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Reasons A Photographic Memory Isn’t Always What It’s Cracked Up To Be & Techniques For Forgetting

As the title of Lupe Fiasco’s song suggests, never forgetting sounds like a great idea (and let’s face it, it’s what this site is about, in a way), but there are some memories that you just don’t want to remember.

So this article is in response to the following plea for help we received from Scarlett:

I believe I have true eidetic memory, I have spent a while studying the topic, and every description was literally describing myself. My memories stay with me for a very long time, I haven’t forgotten many since I was 4. Is there any way to erase the bad memories? To make them vanish. They haunt me. In my sleep i am constantly having nightmares, i cannot wake up from them because i think they are real, some of them are past events. Events that i wish i could forget, ones that i want gone. My head seems full, too full. I seem to “misplace” memories inside my head, other memories slightly similar to the one “misplaced” make me “find” it again. I wish i could simply remove a ton of memories. Please help.

Most people probably have a few memories they’d rather not remember, and for most of us, the brain naturally sweeps them under the carpet of little grey cells, protecting us from whatever trauma or embarrassment they bring to mind.

But for some people, like Scarlett, those bad memories just refuse to go away – they take on a life of their own, even parasitically attaching themselves to other more pleasant memories, surfacing when you least expect them.

So, how can you do some mental spring cleaning, and throw out the junk while keeping the good stuff?

The two main solutions to this problem are to either learn how to quiet your mind (which we know from first-hand experience is not always that easy) or distract your mind with something more engaging.

I (Rae) am extremely visual, I have a daily struggle with a constant deluge of time-wasting BS images (mostly from my past) always popping in my head, I have to work hard to suppress the crap and tell my little friend (my mind) that these images/recollections of past events/locations are not helping and I need to focus on current issues – now stop it!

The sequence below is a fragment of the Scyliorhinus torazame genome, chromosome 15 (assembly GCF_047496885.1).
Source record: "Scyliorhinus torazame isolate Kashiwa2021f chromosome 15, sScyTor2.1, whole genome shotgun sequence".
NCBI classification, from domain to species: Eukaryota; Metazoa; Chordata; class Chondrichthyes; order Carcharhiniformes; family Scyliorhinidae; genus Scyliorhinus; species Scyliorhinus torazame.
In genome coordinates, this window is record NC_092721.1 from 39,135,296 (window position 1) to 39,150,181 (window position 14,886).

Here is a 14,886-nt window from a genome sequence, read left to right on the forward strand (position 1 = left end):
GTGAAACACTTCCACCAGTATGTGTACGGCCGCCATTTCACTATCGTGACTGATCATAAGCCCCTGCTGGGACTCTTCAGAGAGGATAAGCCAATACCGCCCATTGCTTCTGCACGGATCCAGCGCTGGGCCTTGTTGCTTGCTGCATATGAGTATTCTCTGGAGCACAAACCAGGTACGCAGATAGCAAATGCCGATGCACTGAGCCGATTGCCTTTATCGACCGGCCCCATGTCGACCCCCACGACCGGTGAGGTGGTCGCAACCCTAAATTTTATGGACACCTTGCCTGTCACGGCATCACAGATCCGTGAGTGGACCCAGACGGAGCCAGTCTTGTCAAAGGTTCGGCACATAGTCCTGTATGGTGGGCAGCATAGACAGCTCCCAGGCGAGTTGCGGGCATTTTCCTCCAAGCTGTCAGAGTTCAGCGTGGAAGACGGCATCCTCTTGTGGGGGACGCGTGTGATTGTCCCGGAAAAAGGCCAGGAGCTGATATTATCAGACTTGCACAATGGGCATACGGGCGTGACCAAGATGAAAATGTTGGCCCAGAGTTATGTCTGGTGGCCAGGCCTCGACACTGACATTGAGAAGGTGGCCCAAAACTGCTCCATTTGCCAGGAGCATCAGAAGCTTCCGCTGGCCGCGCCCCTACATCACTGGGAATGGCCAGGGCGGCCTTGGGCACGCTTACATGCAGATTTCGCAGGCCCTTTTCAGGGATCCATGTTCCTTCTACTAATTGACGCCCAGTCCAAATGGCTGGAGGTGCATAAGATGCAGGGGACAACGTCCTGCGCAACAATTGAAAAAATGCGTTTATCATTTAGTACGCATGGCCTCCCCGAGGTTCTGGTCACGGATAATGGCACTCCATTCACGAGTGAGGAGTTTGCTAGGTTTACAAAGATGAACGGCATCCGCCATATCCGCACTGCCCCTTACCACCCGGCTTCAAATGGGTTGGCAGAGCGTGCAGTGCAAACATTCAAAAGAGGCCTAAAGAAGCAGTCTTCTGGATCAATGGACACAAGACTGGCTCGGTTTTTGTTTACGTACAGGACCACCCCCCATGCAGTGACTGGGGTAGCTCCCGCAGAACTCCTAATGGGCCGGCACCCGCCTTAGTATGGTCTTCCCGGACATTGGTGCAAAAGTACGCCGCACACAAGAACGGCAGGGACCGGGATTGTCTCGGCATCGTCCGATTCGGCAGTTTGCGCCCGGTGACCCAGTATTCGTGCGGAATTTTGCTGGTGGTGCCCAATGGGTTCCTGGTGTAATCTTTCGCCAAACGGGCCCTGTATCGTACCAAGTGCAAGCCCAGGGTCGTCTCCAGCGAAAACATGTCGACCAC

This does seems to be more of a problem for women than men, as depicted in this popular humorous meme that’s been doing the rounds of Facebook recently.

And while we’re on this subject, in spite of all the talk about “multi-tasking”, the truth is that the human brain can only focus on one thing at once (other than autonomic functions such as breathing, of course). What people perceive as multi-tasking is actually the mind’s awesome ability to switch incredibly rapidly from one subject to another, but you’re not truly doing more than one job simultaneously.

The good news is, there are several techniques for forgetting that help.

Firstly, meditation is a great tool, not only to help you forget painful memories, but also as a way to find a place of calm in today’s hectic lifestyle.

conducted in 2012 concluded that mindfulness (a key component of meditation) is capable of re-wiring your brain with as little as 11 hours’ training.

Meditation can be a spiritual experience for you, or it can be nothing more than a way to withdraw from your surroundings to recharge your mental batteries.

Either way, it is not that hard to do, and in spite of common misconceptions, you don’t need any special paraphernalia – as long as you can find somewhere quiet where you won’t be disturbed, you’ll be fine.

Secrets Of Meditation by davdji

To get you going, we’ve hunted down a book that gets nothing but positive reviews. It’s called “Secrets Of Meditation“, by davidji, and it’s available in both paperback and Kindle editions.

Apart from introductory chapters about meditation and its benefits, it discusses eight different types, or styles, of meditation, so you’ve plenty of options to find one that works best for you.

The key is regular practice – like anything worthwhile, meditation is a skill that takes time to master, so try to plan a session every day if you can.

Somewhat related to meditation is another ancient technique, also associated with the East, that we recommend – yoga.

And just like meditation, yoga is often misunderstood.

For example, it doesn’t matter how old you are – young or old, there are yoga “asanas” (i.e. positions) that are suitable for you. You don’t have to sit there trying to tie your legs in knots!     :-)

Although yoga is about stretching, toning, strengthening and relaxing your entire body, you should never push yourself to the point of experiencing strain or stress.

And of course yoga is also about mastering the right breathing techniques too.

Easy Yoga Series by Wai Lana

If you want a really great way to start learning yoga, then we can highly recommend the Easy Yoga Series by Wai Lana.